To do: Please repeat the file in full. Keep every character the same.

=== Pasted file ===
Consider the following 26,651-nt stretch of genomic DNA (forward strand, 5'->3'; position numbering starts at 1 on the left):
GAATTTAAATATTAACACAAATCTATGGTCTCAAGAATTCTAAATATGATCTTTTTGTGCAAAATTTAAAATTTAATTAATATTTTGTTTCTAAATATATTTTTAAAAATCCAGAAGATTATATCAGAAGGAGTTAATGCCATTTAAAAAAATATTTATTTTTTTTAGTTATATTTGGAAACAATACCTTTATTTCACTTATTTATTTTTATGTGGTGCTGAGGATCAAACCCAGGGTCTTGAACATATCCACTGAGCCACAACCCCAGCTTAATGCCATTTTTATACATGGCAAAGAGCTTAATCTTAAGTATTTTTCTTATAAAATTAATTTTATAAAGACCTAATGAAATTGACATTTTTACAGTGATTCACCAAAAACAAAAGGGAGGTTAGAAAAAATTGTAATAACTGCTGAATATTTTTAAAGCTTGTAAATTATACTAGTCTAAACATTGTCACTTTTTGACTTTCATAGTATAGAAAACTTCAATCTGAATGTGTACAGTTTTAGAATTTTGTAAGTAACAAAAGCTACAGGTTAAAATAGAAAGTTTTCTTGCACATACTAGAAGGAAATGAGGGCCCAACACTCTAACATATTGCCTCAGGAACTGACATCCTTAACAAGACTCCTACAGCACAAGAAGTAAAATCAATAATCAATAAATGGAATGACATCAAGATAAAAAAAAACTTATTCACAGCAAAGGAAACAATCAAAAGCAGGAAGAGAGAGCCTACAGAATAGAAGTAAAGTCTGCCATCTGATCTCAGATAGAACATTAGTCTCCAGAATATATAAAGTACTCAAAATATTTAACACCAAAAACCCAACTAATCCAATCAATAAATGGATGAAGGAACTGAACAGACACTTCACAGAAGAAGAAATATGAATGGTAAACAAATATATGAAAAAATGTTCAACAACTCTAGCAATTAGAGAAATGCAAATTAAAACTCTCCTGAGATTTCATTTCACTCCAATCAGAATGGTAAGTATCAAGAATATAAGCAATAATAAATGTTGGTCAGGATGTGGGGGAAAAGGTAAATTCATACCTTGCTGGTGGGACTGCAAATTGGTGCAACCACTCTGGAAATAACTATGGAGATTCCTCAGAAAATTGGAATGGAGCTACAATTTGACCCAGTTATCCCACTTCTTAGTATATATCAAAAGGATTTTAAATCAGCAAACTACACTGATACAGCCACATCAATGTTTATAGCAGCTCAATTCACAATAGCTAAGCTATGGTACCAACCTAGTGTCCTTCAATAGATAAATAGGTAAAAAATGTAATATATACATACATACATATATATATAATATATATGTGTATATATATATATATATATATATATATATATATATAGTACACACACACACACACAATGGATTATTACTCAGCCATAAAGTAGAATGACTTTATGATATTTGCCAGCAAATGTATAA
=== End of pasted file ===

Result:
Consider the following 26,651-nt stretch of genomic DNA (forward strand, 5'->3'; position numbering starts at 1 on the left):
GAATTTAAATATTAACACAAATCTATGGTCTCAAGAATTCTAAATATGATCTTTTTGTGCAAAATTTAAAATTTAATTAATATTTTGTTTCTAAATATATTTTTAAAAATCCAGAAGATTATATCAGAAGGAGTTAATGCCATTTAAAAAAATATTTATTTTTTTTAGTTATATTTGGAAACAATACCTTTATTTCACTTATTTATTTTTATGTGGTGCTGAGGATCAAACCCAGGGTCTTGAACATATCCACTGAGCCACAACCCCAGCTTAATGCCATTTTTATACATGGCAAAGAGCTTAATCTTAAGTATTTTTCTTATAAAATTAATTTTATAAAGACCTAATGAAATTGACATTTTTACAGTGATTCACCAAAAACAAAAGGGAGGTTAGAAAAAATTGTAATAACTGCTGAATATTTTTAAAGCTTGTAAATTATACTAGTCTAAACATTGTCACTTTTTGACTTTCATAGTATAGAAAACTTCAATCTGAATGTGTACAGTTTTAGAATTTTGTAAGTAACAAAAGCTACAGGTTAAAATAGAAAGTTTTCTTGCACATACTAGAAGGAAATGAGGGCCCAACACTCTAACATATTGCCTCAGGAACTGACATCCTTAACAAGACTCCTACAGCACAAGAAGTAAAATCAATAATCAATAAATGGAATGACATCAAGATAAAAAAAAACTTATTCACAGCAAAGGAAACAATCAAAAGCAGGAAGAGAGAGCCTACAGAATAGAAGTAAAGTCTGCCATCTGATCTCAGATAGAACATTAGTCTCCAGAATATATAAAGTACTCAAAATATTTAACACCAAAAACCCAACTAATCCAATCAATAAATGGATGAAGGAACTGAACAGACACTTCACAGAAGAAGAAATATGAATGGTAAACAAATATATGAAAAAATGTTCAACAACTCTAGCAATTAGAGAAATGCAAATTAAAACTCTCCTGAGATTTCATTTCACTCCAATCAGAATGGTAAGTATCAAGAATATAAGCAATAATAAATGTTGGTCAGGATGTGGGGGAAAAGGTAAATTCATACCTTGCTGGTGGGACTGCAAATTGGTGCAACCACTCTGGAAATAACTATGGAGATTCCTCAGAAAATTGGAATGGAGCTACAATTTGACCCAGTTATCCCACTTCTTAGTATATATCAAAAGGATTTTAAATCAGCAAACTACACTGATACAGCCACATCAATGTTTATAGCAGCTCAATTCACAATAGCTAAGCTATGGTACCAACCTAGTGTCCTTCAATAGATAAATAGGTAAAAAATGTAATATATACATACATACATATATATATAATATATATGTGTATATATATATATATATATATATATATATATATATAGTACACACACACACACACAATGGATTATTACTCAGCCATAAAGTAGAATGACTTTATGATATTTGCCAGCAAATGTATAA